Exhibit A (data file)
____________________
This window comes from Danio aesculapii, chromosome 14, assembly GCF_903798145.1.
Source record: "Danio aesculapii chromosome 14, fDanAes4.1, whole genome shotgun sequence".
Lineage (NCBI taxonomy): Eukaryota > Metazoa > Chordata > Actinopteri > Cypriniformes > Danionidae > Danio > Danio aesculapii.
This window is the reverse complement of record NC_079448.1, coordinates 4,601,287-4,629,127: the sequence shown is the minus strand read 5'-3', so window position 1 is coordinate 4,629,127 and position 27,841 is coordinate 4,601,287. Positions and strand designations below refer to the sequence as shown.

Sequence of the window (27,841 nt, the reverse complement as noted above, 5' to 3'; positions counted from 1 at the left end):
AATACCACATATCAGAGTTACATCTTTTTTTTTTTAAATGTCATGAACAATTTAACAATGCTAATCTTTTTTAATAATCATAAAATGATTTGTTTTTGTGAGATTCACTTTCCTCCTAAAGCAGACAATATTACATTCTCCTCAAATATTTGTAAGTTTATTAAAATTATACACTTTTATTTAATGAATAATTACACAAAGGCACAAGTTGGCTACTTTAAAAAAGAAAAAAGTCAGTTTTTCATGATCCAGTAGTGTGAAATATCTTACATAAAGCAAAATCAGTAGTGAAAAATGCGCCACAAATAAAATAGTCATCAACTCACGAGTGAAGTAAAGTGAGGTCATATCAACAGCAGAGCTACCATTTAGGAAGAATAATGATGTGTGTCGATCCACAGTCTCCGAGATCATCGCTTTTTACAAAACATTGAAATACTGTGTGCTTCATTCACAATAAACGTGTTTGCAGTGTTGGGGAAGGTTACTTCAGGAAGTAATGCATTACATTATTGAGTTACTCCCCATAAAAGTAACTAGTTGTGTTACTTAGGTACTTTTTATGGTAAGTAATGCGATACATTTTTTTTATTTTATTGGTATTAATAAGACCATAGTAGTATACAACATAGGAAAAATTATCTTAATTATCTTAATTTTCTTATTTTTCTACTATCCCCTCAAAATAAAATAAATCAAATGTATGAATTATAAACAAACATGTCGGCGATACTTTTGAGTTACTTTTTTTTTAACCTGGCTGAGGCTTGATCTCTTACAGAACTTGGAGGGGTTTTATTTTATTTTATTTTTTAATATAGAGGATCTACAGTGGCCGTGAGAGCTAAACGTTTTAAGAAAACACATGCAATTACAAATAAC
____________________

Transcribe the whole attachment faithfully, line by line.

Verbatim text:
This window comes from Danio aesculapii, chromosome 14, assembly GCF_903798145.1.
Source record: "Danio aesculapii chromosome 14, fDanAes4.1, whole genome shotgun sequence".
Lineage (NCBI taxonomy): Eukaryota > Metazoa > Chordata > Actinopteri > Cypriniformes > Danionidae > Danio > Danio aesculapii.
This window is the reverse complement of record NC_079448.1, coordinates 4,601,287-4,629,127: the sequence shown is the minus strand read 5'-3', so window position 1 is coordinate 4,629,127 and position 27,841 is coordinate 4,601,287. Positions and strand designations below refer to the sequence as shown.

Sequence of the window (27,841 nt, the reverse complement as noted above, 5' to 3'; positions counted from 1 at the left end):
AATACCACATATCAGAGTTACATCTTTTTTTTTTTAAATGTCATGAACAATTTAACAATGCTAATCTTTTTTAATAATCATAAAATGATTTGTTTTTGTGAGATTCACTTTCCTCCTAAAGCAGACAATATTACATTCTCCTCAAATATTTGTAAGTTTATTAAAATTATACACTTTTATTTAATGAATAATTACACAAAGGCACAAGTTGGCTACTTTAAAAAAGAAAAAAGTCAGTTTTTCATGATCCAGTAGTGTGAAATATCTTACATAAAGCAAAATCAGTAGTGAAAAATGCGCCACAAATAAAATAGTCATCAACTCACGAGTGAAGTAAAGTGAGGTCATATCAACAGCAGAGCTACCATTTAGGAAGAATAATGATGTGTGTCGATCCACAGTCTCCGAGATCATCGCTTTTTACAAAACATTGAAATACTGTGTGCTTCATTCACAATAAACGTGTTTGCAGTGTTGGGGAAGGTTACTTCAGGAAGTAATGCATTACATTATTGAGTTACTCCCCATAAAAGTAACTAGTTGTGTTACTTAGGTACTTTTTATGGTAAGTAATGCGATACATTTTTTTTATTTTATTGGTATTAATAAGACCATAGTAGTATACAACATAGGAAAAATTATCTTAATTATCTTAATTTTCTTATTTTTCTACTATCCCCTCAAAATAAAATAAATCAAATGTATGAATTATAAACAAACATGTCGGCGATACTTTTGAGTTACTTTTTTTTTAACCTGGCTGAGGCTTGATCTCTTACAGAACTTGGAGGGGTTTTATTTTATTTTATTTTTTAATATAGAGGATCTACAGTGGCCGTGAGAGCTAAACGTTTTAAGAAAACACATGCAATTACAAATAAC